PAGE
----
- Negotiating Empire: The Cultural Politics of Schools in Puerto Rico, 1898–1952 by Solsiree del Moral
This is a critically important contribution to the field of history, more specifically, the history of educational policy and practice in Puerto Rico and the U.S. It contributes to the scholarship on colonialism and empire while it demands that scholars in this field be attentive to the voices and visions of the subaltern that challenged the emergent U.S, colonial state. In other instances, these social actors colluded with the U.S. government given different imaginings about the nation and its citizen-subjects in late nineteenth and early twentieth century Puerto Rico. Del Moral’s attention to the varied subject-positions of the teaching professionals delineates how complex negotiations about the implementation of policies and practices in the schools were informed by the class and the gendered and racialized status of Puerto Rican teachers vis-à-vis their compatriots.
The author’s insights regarding the rhetorical and symbolic renderings of U.S. and Anglo superiority in the 1899 Puck illustration, “School Begins” and the Harpers’ Weekly 1898 cover, “Uncle Sam’s New Class in the Art of Self-Government,” powerfully conjoin the practices and policies of appointed U.S. government officials with the racializing discursive practices and sentiments that informed Manifest Destiny. Thus Del Moral’s work informs emergent scholarship on education and empire in the U.S., Latin America, and the Pacific. U.S. educational policy and practice in Puerto Rico are linked to the formation of schools for African-American and Native peoples in the U.S. and other colonized territories. The author conceptualizes the relationship between race, education, and empire by drawing from the experiences of key military officers [End Page 762] appointed to develop federal policies to delimit the instruction of African-Americans, Native Americans, Filipinos, and Hawaiians.
The introduction and chapters one and two serve to anchor chapters three and four: citizenship, gender, and the schools and testing for citizenship in the diaspora. These are highly provocative chapters that demonstrate how eugenics, gender, and class operated to delimit the teaching profession and the educational possibilities of the children on the island. In chapter five, the author shows how parents and their children availed themselves of circulating discourses and practices in the early twentieth to lay claim to a public education.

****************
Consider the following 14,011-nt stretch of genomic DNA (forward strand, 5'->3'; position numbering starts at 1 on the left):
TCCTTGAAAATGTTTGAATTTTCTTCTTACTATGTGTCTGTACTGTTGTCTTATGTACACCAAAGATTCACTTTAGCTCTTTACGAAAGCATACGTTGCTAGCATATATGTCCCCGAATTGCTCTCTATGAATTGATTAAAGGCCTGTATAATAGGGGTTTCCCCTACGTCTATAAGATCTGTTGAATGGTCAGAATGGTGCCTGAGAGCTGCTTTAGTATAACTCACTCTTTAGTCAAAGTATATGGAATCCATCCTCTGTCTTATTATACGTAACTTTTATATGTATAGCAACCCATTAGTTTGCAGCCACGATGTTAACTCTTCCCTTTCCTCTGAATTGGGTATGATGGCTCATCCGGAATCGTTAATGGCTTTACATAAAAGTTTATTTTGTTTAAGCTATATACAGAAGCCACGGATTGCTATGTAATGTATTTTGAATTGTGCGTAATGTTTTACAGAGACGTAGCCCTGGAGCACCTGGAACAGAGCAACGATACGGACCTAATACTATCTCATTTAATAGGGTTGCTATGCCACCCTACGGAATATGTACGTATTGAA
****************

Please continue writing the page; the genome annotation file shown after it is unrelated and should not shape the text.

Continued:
Chapter 4 is a tour de force. Del Moral demonstrates the salience of the history of race in the US, focusing on the “scientific” assumptions that informed the articulation of eugenics and nation-building in the United States and Puerto Rico and the deployment of raza that impinged upon the well-being of the emergent Puerto Rican nation at the dawn of the twentieth century. Del Moral’s analysis of Clairette Armstrong’s 1935 study of Puerto Rican children in New York City demonstrates how so-called scientific eugenic testing was deployed to racialize Puerto Rican migrants. Rather than fully righting a wrong, the assistant commissioner of education in Puerto Rico, Pedro Cebollero, challenged the New York-based study via the construction of difference—that is, between the diaspora and the island nation of Puerto Rico. Cebollero sought to demonstrate “how ‘racial’ and ‘national’ differences were fundamental to the construction of ‘authentic,’ island-based, Puerto Rican identities.” By doing so, del Moral forcefully argues, he affirmed Puerto Rico’s colonial relationship with the United States as well as the class and race-based politics that haunt the island and the diaspora into the present.
Negotiating Empire is a well-written historiography of the overlapping and diasporic meanings of race and raza that reveals how these concepts complement one another in particular contexts, and diametrically oppose each other in others, given the complexities of ideologies circulating the globe in the nineteenth and twentieth centuries. I would like to see how teachers, parents and children in the diaspora would respond to these representations. Perhaps that is the basis of another book.